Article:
By Aryenish Birdie | September 14, 2017

Those who know me know that I always strive to hold a strong meditation practice in my life. Sometimes I’m consistent, and sometimes I’m not––but it’s all part of my process and I try to be compassionate with myself.

Last night, as part of my weekly routine, I attended the Insight Meditation Community of Washingtons meditation and I was honored to hear the words of the ever-incredible Ruth King. She’s an author, mindfulness coach, and fierce lesbian of color.

Her topic was appropriately titled Mindful of Race: Understanding & Transforming Habits of Harm, the same title of her forthcoming book.

Her talk spoke to me in such a deep way, not only because I think about these issues every day, but because she explained how racism is a heart disease and how mindfulness can be the medicine.

Ruth found six ways to look at and deepen our understanding of race, and how to help us figure out the shape of oppression, including:

1) Understanding that we’re all good individuals

2) Understanding how we’re all part of racial identity groups

3) Understanding when we’re in a dominant group

4) Understanding when we’re in a subordinate group

5) Understanding how mindfulness can help us heal

6) Joining racial affinity groups

In general, white people come to conversations about race as good individuals. People of color come from a place of collective racial identity. It is this positioning that allows us to walk past each other.

When white people don’t acknowledge the history of people of color it hurts us. But even more, when dominant groups come to these conversations from a place of individuality, it changes the script.

People of color and subordinate groups on the whole tend to be more community/group oriented. Race is a group identity character trait and we want that to be seen. We don’t want to live in a “colorblind” society where people don’t see our race, that’s as unrealistic as living in a gender-blind society. We want to live in a color brave society where we see race but judgement isn’t assigned to it.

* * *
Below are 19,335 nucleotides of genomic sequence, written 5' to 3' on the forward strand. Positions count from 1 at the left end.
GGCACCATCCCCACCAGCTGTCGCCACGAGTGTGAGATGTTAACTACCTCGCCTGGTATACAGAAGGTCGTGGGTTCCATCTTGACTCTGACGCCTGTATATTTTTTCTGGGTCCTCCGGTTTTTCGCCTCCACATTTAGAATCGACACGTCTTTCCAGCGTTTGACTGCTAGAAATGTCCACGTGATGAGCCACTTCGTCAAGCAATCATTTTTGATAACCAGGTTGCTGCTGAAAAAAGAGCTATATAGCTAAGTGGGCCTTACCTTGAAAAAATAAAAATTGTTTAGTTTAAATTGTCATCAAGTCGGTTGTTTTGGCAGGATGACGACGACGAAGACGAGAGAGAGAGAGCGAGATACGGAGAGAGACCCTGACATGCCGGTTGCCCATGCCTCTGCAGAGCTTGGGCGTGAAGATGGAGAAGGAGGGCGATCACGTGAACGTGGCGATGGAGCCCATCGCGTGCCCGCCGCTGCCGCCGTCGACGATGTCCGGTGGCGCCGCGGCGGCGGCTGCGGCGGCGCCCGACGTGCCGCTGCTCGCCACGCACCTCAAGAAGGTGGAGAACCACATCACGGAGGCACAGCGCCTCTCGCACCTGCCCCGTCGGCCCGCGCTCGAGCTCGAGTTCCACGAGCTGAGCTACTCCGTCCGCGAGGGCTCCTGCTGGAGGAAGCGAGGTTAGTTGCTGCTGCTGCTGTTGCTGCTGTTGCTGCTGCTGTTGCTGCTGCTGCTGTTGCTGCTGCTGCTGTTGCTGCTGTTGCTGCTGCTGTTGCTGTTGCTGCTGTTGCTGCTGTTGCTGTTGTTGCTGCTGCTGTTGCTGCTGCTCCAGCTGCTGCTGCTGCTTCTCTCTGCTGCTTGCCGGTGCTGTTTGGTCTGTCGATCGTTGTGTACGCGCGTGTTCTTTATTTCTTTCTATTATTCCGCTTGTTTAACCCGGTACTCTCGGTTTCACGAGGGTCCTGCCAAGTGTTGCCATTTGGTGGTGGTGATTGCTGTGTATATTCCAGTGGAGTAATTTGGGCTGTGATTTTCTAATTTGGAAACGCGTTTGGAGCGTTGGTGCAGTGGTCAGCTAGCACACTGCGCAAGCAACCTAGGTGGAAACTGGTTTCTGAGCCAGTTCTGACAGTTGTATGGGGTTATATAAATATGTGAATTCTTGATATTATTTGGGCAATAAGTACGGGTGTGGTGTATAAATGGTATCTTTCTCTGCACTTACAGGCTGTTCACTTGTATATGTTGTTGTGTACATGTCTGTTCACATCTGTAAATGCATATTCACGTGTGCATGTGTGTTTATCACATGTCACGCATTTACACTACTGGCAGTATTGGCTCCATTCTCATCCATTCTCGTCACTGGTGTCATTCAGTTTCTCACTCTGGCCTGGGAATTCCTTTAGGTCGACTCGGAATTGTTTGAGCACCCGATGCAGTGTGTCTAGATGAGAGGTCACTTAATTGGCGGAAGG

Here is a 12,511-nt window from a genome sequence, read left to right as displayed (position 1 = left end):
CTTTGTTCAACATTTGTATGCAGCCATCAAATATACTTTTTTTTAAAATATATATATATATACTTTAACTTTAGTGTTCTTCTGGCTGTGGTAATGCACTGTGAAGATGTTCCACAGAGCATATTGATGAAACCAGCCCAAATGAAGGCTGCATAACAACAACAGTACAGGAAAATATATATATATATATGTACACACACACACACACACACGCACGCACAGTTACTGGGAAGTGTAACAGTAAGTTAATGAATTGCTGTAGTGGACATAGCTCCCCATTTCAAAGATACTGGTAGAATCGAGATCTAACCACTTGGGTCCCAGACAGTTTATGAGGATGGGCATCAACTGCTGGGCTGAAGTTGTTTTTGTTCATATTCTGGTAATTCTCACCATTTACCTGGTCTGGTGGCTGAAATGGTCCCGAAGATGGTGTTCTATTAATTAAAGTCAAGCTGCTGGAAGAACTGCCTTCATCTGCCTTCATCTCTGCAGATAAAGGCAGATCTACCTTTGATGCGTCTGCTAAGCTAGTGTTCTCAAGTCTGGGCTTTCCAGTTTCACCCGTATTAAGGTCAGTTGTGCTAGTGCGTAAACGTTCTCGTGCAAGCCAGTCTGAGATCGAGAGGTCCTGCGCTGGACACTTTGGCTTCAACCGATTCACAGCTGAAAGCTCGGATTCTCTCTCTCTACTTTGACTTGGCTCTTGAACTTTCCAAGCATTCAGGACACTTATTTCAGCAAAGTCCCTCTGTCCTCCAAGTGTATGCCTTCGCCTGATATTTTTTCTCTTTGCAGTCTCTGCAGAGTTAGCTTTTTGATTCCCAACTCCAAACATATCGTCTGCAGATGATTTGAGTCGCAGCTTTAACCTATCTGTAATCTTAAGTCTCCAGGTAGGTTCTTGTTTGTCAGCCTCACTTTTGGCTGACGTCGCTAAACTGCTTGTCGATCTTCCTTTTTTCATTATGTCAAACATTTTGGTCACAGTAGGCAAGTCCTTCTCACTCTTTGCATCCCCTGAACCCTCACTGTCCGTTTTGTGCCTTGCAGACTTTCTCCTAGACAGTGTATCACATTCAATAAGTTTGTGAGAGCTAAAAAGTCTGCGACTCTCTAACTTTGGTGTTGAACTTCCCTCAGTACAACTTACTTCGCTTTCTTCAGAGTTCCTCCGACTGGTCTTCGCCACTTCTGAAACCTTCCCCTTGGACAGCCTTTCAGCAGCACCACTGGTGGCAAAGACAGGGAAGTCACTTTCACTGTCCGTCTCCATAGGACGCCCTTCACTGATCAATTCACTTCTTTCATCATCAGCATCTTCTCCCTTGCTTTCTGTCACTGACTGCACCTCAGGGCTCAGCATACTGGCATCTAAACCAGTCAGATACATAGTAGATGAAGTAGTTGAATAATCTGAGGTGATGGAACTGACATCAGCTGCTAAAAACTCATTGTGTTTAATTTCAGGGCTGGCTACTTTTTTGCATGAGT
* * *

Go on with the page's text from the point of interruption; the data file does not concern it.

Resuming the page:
Part of the issue is that whiteness hasn’t been examined as a group. It often isn’t acknowledged as a racial identity by it’s members or society at large—but it is. And without this nuance, healing can’t happen.

One of the most beautiful analogies she gave was of stars and constellations. She said when racial flare ups happen in our world (see: police shootings of unarmed Black men, Charlottesville, Trump’s victory, etc.) white people tend to see these from their own condition, which makes sense. It’s hard to see something from someone else’s perspective. But that condition is individual-minded: “I don’t condone that,” “I’m glad I’m not like one of those white people,” “I’m nothing like my racist uncle.” This frames the situation as a star, in isolation––a one-off moment. People of color see these experiences and moments in time as a constellation, as patterns that reoccur.

While white people focus more on intent, “I didn’t mean to hurt your feelings or exclude you,” people of color tend to focus more on impact, “but that did hurt my feelings.” For example, see the discussion in a recent blog post about a person of color’s experience at the National Animal Rights Conference. Again, this is a way we talk past each other.

Ruth shifted gears and said something that spoke to many Black folks, as evidenced by the outburst of cheers in an otherwise quiet room. She said when we add people of color to mostly white institutions and we don’t accommodate them, we’re tokenizing them. This is something many people of color in our movement have expressed frustration to me about and is something our movement can do a better job of reflecting on and rectifying.

Are we wanting Black and brown bodies but not Black and brown ideas? (This definition of diversity is borrowed from Aphro-ism). If so, then let’s work on that. Let’s examine why. People of color are brilliant organizers, campaigners, fundraisers, spokespeople and more. Let’s make sure we’re equipping everyone with equal opportunities and allowing their ideas to shape and shift how we do activism for animals.

Ruth concluded with a discussion on white privilege. She again shared how white folks tend to take a more individual approach with comments such as, “I don’t feel privileged,” rather than looking at systems of oppression with a macro lens. It’s important as white allies to know when to take a step back and see issues with greater context. Here’s a good intro to the topic if you’re white and feel uneasy about this paragraph.

Perceptions feed our thoughts and then those thoughts feed our emotions. This is a loop that’s reinforced regularly by society and our individual interactions. This might be a good place to start to examining our conditions.

Racism is a habit in our society, but the good news is we can break old habits and form new ones —so let’s get to work.